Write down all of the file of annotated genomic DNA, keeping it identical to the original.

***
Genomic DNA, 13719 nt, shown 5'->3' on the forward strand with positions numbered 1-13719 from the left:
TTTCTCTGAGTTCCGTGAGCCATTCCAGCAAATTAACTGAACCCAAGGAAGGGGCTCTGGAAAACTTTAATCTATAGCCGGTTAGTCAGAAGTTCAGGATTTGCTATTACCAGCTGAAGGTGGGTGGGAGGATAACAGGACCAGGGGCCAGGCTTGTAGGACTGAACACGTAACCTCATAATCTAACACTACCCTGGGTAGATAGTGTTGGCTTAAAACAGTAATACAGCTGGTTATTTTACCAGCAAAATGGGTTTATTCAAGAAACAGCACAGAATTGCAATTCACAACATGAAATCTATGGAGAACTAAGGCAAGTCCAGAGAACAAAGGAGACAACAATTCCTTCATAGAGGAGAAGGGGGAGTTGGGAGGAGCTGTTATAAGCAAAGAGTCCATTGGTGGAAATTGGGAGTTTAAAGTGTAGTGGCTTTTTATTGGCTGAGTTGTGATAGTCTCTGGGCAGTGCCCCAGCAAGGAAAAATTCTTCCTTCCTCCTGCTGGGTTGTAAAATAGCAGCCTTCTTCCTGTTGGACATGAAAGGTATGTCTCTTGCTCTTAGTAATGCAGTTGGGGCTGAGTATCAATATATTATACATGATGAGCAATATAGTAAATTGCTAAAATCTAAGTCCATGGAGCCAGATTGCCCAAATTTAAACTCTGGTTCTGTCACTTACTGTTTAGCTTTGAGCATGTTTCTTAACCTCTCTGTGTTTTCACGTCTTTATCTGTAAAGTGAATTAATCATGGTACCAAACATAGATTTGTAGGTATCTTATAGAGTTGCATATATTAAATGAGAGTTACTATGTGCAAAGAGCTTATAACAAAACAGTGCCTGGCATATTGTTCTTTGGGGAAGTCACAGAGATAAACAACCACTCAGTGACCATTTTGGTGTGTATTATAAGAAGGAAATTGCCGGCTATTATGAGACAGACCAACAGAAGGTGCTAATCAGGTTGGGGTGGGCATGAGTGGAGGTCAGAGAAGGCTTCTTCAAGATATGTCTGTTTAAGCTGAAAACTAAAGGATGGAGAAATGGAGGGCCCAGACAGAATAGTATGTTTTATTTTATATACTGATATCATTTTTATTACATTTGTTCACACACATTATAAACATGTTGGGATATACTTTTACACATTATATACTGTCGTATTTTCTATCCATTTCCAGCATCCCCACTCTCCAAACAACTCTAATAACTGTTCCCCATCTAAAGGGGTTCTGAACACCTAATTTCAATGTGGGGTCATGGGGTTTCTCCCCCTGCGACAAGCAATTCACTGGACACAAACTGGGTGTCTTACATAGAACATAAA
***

Genomic DNA, 13719 nt, shown 5'->3' on the forward strand with positions numbered 1-13719 from the left:
TTTCTCTGAGTTCCGTGAGCCATTCCAGCAAATTAACTGAACCCAAGGAAGGGGCTCTGGAAAACTTTAATCTATAGCCGGTTAGTCAGAAGTTCAGGATTTGCTATTACCAGCTGAAGGTGGGTGGGAGGATAACAGGACCAGGGGCCAGGCTTGTAGGACTGAACACGTAACCTCATAATCTAACACTACCCTGGGTAGATAGTGTTGGCTTAAAACAGTAATACAGCTGGTTATTTTACCAGCAAAATGGGTTTATTCAAGAAACAGCACAGAATTGCAATTCACAACATGAAATCTATGGAGAACTAAGGCAAGTCCAGAGAACAAAGGAGACAACAATTCCTTCATAGAGGAGAAGGGGGAGTTGGGAGGAGCTGTTATAAGCAAAGAGTCCATTGGTGGAAATTGGGAGTTTAAAGTGTAGTGGCTTTTTATTGGCTGAGTTGTGATAGTCTCTGGGCAGTGCCCCAGCAAGGAAAAATTCTTCCTTCCTCCTGCTGGGTTGTAAAATAGCAGCCTTCTTCCTGTTGGACATGAAAGGTATGTCTCTTGCTCTTAGTAATGCAGTTGGGGCTGAGTATCAATATATTATACATGATGAGCAATATAGTAAATTGCTAAAATCTAAGTCCATGGAGCCAGATTGCCCAAATTTAAACTCTGGTTCTGTCACTTACTGTTTAGCTTTGAGCATGTTTCTTAACCTCTCTGTGTTTTCACGTCTTTATCTGTAAAGTGAATTAATCATGGTACCAAACATAGATTTGTAGGTATCTTATAGAGTTGCATATATTAAATGAGAGTTACTATGTGCAAAGAGCTTATAACAAAACAGTGCCTGGCATATTGTTCTTTGGGGAAGTCACAGAGATAAACAACCACTCAGTGACCATTTTGGTGTGTATTATAAGAAGGAAATTGCCGGCTATTATGAGACAGACCAACAGAAGGTGCTAATCAGGTTGGGGTGGGCATGAGTGGAGGTCAGAGAAGGCTTCTTCAAGATATGTCTGTTTAAGCTGAAAACTAAAGGATGGAGAAATGGAGGGCCCAGACAGAATAGTATGTTTTATTTTATATACTGATATCATTTTTATTACATTTGTTCACACACATTATAAACATGTTGGGATATACTTTTACACATTATATACTGTCGTATTTTCTATCCATTTCCAGCATCCCCACTCTCCAAACAACTCTAATAACTGTTCCCCATCTAAAGGGGTTCTGAACACCTAATTTCAATGTGGGGTCATGGGGTTTCTCCCCCTGCGACAAGCAATTCACTGGACACAAACTGGGTGTCTTACATAGAACATAAA